Salvation and Grace

In The Plan of Salvation LDS author Matthew B. Brown provides his audience with an appendix “designed to direct the reader to information on the LDS view of salvation and grace.” Included (among other things) are four pages of helpful quotations from prominent LDS leaders.  Here are some excerpts from Mr. Brown’s Appendix III.

“Grace consists of God’s gift to His children wherein He gave His Only Begotten Son that whosoever would believe in Him and comply with His laws and ordinances would have everlasting life. …By His grace, and by our faith in His Atonement and repentance of our sins, we receive the strength to do the works necessary that we otherwise could not do by our own power.” (Cited as Ezra Taft Benson, The Teachings of Ezra Taft Benson, 353-354)

“One of the most fallacious doctrines originated by Satan and propounded by man is that man is saved alone by the grace of God; that belief in Jesus Christ alone is all that is needed for salvation. …One passage in the Book of Mormon, written perhaps with the same intent as Paul’s statement above [Eph. 2:8-9] – to stress and induce appreciation for the gracious gift of salvation offered on condition of obedience – is particularly enlightening: ‘For we labor diligently to write, to persuade our children, and also our brethren, to believe in Christ, and to be reconciled to God; for we know that it is by grace that we are saved, after all we can do’ (2 Ne. 25:23)…Of course we need to understand terms. If by the word salvation is meant the mere salvation or redemption from the grave, the ‘grace of God’ is sufficient. But if the term salvation means returning to the presence of God with eternal progression, eternal increase, and eventual godhood, [then] for this one certainly must have the ‘grace of God,’ as it is generally defined, plus personal purity, overcoming of evil, and the good ‘works’ made so important in the exhortations of the Savior and His prophets and apostles.” (Cited as Spencer W. Kimball, The Teachings of Spencer W. Kimball, 70-71.)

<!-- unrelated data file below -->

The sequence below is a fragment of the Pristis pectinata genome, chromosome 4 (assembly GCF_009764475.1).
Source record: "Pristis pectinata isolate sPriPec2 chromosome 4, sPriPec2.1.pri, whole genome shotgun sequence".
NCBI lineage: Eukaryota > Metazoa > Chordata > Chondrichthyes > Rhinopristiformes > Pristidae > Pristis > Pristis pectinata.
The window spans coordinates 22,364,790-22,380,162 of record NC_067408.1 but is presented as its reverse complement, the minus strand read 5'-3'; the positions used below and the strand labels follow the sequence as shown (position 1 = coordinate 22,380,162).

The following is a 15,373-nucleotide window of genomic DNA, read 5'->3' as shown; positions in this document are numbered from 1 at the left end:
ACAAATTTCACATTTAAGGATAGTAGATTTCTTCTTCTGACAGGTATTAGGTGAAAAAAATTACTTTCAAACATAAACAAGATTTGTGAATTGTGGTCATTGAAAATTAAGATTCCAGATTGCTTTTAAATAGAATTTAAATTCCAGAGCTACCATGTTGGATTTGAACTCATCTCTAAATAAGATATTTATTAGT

“But the Lord through His grace appeared to man, gave him the gospel or eternal plan whereby he might rise above the carnal and selfish things of life and obtain spiritual perfection. But he must rise by his own efforts and he must walk by faith.” (Cited as David O. McKay, Pathways to Happiness, 129-130)

“Men must ‘work out their salvation’ (Philip. 2:12), and gain exaltation by continuous upward striving.” (Cited as Orson F. Whitney, Gospel Themes, 23-24)

“The faithful gain a forgiveness and are reconciled to God because they believe and obey His laws. Men are thus saved by grace alone, in the sense of being resurrected; they are saved by grace coupled with obedience, in the sense of gaining eternal life. The gospel plan is to save men in the celestial kingdom, and hence, Paul teaches salvation by grace through faith, through obedience, through accepting Christ, through keeping the commandments.” (Cited as Bruce R. McConkie, Doctrinal New Testament Commentary, 2:498)

I appreciate Mr. Brown’s candid presentation of LDS teachings on salvation and grace. Yet I cannot reconcile these Mormon ideas with the biblical teaching:

  • That salvation is by grace, through faith, a gift of God, not a result of works (Ephesians 2:8-9).